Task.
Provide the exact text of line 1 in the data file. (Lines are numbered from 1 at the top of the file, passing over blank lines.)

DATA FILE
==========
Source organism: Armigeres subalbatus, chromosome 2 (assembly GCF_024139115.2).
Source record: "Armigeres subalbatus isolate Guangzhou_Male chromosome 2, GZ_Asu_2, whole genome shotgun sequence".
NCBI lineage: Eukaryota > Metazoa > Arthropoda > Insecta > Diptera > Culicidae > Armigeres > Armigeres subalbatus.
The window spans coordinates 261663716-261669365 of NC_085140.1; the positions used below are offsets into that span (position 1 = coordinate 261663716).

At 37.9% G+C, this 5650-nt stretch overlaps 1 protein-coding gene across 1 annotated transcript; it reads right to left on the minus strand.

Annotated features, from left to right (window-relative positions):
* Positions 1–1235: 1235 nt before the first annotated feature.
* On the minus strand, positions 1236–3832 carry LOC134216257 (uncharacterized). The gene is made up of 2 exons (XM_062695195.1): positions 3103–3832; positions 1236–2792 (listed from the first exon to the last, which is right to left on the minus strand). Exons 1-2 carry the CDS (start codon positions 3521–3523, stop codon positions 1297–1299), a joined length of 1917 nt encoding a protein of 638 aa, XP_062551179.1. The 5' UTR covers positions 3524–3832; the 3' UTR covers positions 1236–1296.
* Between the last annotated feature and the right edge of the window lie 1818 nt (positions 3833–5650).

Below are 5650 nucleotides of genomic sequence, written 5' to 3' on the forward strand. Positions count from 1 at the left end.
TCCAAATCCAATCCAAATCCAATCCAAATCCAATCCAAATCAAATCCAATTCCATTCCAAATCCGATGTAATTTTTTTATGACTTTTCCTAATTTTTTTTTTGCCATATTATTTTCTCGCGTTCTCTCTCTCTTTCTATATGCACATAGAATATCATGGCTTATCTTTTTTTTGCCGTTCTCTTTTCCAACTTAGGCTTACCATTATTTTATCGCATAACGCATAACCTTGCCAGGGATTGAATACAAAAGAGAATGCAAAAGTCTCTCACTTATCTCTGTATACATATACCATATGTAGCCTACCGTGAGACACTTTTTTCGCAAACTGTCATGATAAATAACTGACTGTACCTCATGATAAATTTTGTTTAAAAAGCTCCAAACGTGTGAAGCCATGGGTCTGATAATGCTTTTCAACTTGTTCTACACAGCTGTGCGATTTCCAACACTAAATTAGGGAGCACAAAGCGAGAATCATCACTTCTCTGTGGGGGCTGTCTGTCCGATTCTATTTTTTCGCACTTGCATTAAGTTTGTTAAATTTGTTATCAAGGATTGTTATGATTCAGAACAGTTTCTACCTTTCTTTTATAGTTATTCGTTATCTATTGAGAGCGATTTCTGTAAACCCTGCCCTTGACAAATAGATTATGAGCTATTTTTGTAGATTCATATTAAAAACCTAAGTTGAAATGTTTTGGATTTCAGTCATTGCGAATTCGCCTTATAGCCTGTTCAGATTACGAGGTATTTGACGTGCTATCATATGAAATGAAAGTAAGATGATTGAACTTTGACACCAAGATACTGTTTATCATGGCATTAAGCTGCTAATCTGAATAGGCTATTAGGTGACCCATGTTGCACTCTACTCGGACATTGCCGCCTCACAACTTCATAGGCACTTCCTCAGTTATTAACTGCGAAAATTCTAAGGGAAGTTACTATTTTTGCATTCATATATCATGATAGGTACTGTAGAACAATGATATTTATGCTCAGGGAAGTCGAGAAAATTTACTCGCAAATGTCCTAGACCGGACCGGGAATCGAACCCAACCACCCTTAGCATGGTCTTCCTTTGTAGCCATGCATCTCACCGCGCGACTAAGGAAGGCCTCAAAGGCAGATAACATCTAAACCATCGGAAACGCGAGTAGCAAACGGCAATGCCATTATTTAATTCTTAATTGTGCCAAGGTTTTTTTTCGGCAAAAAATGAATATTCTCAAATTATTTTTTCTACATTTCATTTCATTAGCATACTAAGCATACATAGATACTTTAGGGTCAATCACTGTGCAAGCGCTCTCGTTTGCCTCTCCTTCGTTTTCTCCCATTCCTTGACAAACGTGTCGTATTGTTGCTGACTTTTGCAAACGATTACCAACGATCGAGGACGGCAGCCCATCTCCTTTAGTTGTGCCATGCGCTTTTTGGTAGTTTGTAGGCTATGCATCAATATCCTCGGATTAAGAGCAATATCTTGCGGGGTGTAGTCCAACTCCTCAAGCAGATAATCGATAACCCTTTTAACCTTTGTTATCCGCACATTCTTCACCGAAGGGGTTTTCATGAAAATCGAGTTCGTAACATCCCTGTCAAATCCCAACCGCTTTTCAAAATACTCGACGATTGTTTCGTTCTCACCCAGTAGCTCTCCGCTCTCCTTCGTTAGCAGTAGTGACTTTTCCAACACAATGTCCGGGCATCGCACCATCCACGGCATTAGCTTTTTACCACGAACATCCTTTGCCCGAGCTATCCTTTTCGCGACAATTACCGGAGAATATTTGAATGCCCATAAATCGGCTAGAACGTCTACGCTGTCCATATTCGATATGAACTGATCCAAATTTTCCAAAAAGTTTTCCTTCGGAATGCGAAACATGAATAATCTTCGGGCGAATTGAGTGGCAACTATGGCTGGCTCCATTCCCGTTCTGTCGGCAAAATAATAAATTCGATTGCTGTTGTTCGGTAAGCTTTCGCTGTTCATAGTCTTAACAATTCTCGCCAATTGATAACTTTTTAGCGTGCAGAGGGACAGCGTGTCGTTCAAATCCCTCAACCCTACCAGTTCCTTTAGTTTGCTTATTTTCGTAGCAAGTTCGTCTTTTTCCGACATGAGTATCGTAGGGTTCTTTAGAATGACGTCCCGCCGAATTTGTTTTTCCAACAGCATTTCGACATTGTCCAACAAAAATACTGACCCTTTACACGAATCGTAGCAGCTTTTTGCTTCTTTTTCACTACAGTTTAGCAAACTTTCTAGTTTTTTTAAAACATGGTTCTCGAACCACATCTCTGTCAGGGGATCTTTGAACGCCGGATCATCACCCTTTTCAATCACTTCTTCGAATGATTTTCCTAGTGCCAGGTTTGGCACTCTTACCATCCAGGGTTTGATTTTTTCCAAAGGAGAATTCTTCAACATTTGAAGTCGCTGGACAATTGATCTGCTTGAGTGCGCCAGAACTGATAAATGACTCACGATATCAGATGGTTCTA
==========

Source organism: Armigeres subalbatus, chromosome 2 (assembly GCF_024139115.2).